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Former owner of Massachusetts restaurant admits to underreporting income by $1.2 mil, paying employees under the table



BOSTON – The former owner of a beachfront restaurant and bar has been charged and has agreed to plead guilty to concealing business income from the Internal Revenue Service and paying restaurant employees under the table.

According to the Massachusetts Department of Justice, 65-year-old Rudolph Ferrucci of Plymouth, has agreed to plead guilty to one count of tax evasion and one count of failure to collect and pay over employee taxes. A plea hearing has not yet been scheduled by the Court.

According to the charging documents, Ferrucci owned and operated Sandy’s, a seasonal, cash-only restaurant and bar. It is alleged that, from 2016 through 2020, Ferrucci diverted a portion of Sandy’s sales receipts for cash payments to suppliers and employees and to personal income for himself and his spouse. Ferrucci allegedly kept two sets of financial records for Sandy’s, including one omitting diverted sales receipts, which Ferrucci’s tax return preparer used to report Sandy’s income to the IRS. As a result of this alleged conduct, Ferrucci underreported his and his spouse’s personal income tax obligations by $1.2 million over those four years, causing a loss to the IRS of over $250,000.

It is also alleged that Ferrucci paid Sandy’s employees more than $315,000 in cash wages, memorialized in a handwritten “second set of books” and not recorded in Sandy’s payroll records or tax returns. By not reporting these cash wages to the IRS, Ferrucci allegedly caused Sandy’s to fail to pay over $75,000 in employment taxes owed to the IRS.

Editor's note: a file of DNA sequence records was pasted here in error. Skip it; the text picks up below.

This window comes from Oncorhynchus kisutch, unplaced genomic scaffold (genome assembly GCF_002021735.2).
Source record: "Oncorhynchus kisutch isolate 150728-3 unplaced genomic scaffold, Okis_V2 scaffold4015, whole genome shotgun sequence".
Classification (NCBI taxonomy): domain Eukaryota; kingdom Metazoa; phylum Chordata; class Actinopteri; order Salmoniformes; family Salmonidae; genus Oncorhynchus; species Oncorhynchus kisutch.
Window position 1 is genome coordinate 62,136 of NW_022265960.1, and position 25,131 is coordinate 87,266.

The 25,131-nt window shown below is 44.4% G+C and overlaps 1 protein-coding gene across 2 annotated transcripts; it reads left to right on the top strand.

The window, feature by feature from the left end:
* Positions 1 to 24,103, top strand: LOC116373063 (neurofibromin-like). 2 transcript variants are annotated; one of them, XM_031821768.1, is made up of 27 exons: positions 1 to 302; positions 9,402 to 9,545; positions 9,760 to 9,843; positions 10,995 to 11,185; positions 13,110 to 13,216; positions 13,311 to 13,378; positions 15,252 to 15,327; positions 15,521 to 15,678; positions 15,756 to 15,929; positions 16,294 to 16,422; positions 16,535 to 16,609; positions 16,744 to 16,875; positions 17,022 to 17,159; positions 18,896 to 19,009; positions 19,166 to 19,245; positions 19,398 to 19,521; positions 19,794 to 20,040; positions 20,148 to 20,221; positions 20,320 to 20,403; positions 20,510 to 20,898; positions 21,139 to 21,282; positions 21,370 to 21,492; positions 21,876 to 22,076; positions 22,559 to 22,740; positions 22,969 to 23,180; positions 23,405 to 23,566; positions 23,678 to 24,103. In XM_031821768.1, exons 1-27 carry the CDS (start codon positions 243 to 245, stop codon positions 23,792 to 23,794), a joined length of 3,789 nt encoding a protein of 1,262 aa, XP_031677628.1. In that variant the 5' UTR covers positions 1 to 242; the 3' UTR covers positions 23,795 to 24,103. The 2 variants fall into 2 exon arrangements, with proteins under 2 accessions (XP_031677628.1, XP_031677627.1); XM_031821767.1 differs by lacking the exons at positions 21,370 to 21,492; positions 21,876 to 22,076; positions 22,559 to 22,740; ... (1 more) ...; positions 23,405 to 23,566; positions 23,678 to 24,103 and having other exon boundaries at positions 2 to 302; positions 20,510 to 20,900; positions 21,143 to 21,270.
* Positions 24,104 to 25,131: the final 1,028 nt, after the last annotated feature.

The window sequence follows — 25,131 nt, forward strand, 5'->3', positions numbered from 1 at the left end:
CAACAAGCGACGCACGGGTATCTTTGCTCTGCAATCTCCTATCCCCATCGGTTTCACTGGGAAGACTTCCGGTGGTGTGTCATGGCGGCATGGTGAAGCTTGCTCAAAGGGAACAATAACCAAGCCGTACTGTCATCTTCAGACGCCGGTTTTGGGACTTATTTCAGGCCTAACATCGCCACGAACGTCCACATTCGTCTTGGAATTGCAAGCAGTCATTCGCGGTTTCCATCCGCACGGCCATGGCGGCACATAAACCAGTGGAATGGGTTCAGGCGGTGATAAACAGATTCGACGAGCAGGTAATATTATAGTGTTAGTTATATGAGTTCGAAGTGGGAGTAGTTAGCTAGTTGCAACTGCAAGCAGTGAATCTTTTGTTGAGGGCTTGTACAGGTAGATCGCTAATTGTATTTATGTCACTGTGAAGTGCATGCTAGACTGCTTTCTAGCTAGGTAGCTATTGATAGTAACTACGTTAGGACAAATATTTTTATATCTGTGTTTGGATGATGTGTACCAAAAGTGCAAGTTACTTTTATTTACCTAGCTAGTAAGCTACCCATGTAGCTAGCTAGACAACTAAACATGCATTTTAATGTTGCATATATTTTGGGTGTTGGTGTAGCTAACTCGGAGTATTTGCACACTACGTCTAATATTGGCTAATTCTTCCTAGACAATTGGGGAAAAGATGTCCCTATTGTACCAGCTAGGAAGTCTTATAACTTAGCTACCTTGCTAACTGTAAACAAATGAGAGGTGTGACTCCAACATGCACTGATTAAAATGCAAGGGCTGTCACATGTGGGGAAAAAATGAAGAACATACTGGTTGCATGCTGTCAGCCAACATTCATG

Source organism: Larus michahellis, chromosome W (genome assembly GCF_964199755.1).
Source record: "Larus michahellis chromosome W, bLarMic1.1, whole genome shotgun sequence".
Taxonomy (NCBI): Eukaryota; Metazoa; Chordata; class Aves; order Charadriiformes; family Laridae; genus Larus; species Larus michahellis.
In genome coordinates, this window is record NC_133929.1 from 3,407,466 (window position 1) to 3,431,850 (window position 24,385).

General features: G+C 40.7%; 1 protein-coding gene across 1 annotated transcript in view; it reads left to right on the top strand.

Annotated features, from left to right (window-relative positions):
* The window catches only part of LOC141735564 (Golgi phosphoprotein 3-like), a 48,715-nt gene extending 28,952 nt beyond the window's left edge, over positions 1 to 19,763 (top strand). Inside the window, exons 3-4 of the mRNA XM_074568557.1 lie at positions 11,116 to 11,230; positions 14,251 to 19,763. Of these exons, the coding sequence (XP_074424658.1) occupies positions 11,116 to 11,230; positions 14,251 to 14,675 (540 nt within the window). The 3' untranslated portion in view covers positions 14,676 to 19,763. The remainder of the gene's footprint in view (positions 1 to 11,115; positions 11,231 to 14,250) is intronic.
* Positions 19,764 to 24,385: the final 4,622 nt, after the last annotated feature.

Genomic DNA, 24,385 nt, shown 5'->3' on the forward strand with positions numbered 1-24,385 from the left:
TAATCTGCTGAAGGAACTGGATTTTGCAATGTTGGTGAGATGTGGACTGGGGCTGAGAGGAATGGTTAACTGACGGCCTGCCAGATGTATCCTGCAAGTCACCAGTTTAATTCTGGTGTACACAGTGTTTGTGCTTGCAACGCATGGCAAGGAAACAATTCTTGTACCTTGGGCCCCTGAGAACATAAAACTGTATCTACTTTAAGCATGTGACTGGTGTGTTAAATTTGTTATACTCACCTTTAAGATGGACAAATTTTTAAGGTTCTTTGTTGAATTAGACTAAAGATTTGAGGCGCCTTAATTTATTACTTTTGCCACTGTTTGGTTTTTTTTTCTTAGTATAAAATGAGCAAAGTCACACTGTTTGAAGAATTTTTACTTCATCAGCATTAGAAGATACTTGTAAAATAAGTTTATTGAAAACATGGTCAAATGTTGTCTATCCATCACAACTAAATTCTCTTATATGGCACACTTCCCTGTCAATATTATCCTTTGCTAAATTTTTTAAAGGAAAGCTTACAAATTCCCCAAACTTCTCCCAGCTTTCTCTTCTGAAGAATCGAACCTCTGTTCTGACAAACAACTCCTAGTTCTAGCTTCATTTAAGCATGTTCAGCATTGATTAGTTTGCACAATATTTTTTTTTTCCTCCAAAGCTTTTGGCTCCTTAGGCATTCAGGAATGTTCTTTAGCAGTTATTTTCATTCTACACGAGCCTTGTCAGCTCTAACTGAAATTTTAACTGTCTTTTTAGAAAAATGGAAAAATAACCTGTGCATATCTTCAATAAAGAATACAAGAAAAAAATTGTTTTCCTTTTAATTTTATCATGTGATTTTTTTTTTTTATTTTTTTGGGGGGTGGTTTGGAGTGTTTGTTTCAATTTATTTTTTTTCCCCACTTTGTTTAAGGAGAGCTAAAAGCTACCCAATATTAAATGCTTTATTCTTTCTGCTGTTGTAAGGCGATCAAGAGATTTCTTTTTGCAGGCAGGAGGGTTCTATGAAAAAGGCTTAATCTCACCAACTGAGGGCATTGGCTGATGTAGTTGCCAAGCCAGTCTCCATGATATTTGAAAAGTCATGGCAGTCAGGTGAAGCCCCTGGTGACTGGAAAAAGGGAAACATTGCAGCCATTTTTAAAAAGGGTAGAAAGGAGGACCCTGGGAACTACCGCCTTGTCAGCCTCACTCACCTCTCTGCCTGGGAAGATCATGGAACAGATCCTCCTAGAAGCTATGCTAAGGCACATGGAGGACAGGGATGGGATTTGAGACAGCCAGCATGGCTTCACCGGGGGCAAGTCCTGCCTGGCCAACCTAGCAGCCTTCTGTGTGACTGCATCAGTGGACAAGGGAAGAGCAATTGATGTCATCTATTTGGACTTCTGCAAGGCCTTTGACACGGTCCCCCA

The charge of tax evasion provides for a sentence of up to five years in prison, three years of supervised release and a fine of up to $250,000 or twice the gross gain or loss, whichever is greater. The charge of failure to collect and pay over employee taxes provides for a sentence of up to five years in prison, three years of supervised release, a fine of up to $250,000 and restitution to the IRS. Sentences are imposed by a federal district court judge based upon the U.S. Sentencing Guidelines and statutes which govern the determination of a sentence in a criminal case.

Acting United States Attorney Joshua S. Levy and Joleen D. Simpson, Special Agent in Charge of the Internal Revenue Service’s Criminal Investigation in Boston, made the announcement. Assistant U.S. Attorney David M. Holcomb of Levy’s Securities, Financial & Cyber Fraud Unit is prosecuting the case.



  1. Bill Thunderphart

    June 5, 2023 at 4:43 pm

    You would think that he could pay his taxes from the amount that they charge for food and drinks there

  2. Jack Meoff

    June 6, 2023 at 6:04 pm

    Hey Ferrucci: Read my name; it says it all!

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